Exactly one week after the Champlain Towers South building collapsed, rescue workers early Thursday stopped worked amid concerns that the remaining structure could topple — and as South Florida braces for the possible arrival of a tropical storm later in the week.
The new challenges arose Thursday as President Joe Biden prepares to visit Surfside Thursday to meet with rescue workers, console grieving families and deliver remarks about what could be the nation’s deadliest building collapse.
So far, rescuers have recovered the bodies of 18 people, and say another 145 remain missing. Late Wednesday, Miami-Dade police identified two sisters, 10-year-old Lucia Guara and 4-year-old Emma Guara, as the latest victims in the condo collapse. Their parents also died.
At the Collins Avenue site of the Surfside condo collapse, the massive rescue effort — featuring specialized emergency workers from around the country and as far away as Mexico and Israel — had been continuing around the clock, through stifling heat and frequent rain storms. But work reportedly stopped early Thursday morning after authorities voiced new, urgent concerns that the remaining structure of the 12-story Champlain Towers South could topple.
After 2 a.m., multiple police officers and rescue personnel said they were hearing warnings the vacant building was shifting and the new instability could lead to another collapse. That led to clearing people from the area around the rescue operation, they said.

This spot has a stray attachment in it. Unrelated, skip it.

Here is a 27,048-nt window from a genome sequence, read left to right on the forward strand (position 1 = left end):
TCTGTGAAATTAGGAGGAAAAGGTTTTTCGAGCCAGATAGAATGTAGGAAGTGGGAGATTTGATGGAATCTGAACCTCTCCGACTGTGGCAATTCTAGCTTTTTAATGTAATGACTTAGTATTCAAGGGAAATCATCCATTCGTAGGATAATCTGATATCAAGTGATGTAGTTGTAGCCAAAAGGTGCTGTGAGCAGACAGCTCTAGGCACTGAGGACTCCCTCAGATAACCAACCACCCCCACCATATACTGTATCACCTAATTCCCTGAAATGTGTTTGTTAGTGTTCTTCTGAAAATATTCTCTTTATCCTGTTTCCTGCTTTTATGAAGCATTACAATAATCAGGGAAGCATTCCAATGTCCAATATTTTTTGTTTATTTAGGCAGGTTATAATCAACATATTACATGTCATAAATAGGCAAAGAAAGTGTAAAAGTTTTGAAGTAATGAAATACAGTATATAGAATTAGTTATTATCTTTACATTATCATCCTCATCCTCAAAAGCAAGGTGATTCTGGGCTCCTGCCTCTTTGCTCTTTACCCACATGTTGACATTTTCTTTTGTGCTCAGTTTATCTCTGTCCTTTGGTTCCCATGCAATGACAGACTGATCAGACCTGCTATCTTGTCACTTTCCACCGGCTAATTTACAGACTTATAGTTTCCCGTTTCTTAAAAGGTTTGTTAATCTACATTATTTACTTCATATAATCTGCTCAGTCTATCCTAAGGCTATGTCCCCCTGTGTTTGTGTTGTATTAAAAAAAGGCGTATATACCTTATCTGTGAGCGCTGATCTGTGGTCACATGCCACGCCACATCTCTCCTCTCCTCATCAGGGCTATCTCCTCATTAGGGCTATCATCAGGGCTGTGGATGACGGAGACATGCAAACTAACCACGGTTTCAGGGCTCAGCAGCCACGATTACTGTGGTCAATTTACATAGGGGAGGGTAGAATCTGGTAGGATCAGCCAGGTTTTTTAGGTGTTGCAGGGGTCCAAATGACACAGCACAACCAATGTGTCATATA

A crane that had been used to move debris all evening was still as 3 a.m. approached. A number of police officers said work on the collapse site had stopped and the area was cleared. “It’s on stand-by right now,” one officer said. The two buildings on either side of the Champlain South were evacuated shortly after the June 24 collapse.
President Biden is scheduled to arrive in South Florida Thursday morning along with the first lady. Residents and officials are hoping that Biden’s visit offers comfort to the small condo community just north of Miami Beach, and the frustrated rescue workers piecing through the gigantic heap of twisted concrete and metal.
The federal government has offered wide support, from helping victims relocate to dispatching scientists and experts to help determine what caused the 40-year-old building to suddenly collapse in the middle of the night, as residents and guests slept.
The U.S. National Institute of Standards and Technology, which has been in Surfside since Sunday, said Wednesday that it will launch a full investigation into the building collapse, and what changes in laws, building codes and regulations could be made to prevent a similar tragedy. The agency that pushed safety reforms after investigating the collapse of the World Trade Center’s Twin Towers in 2001.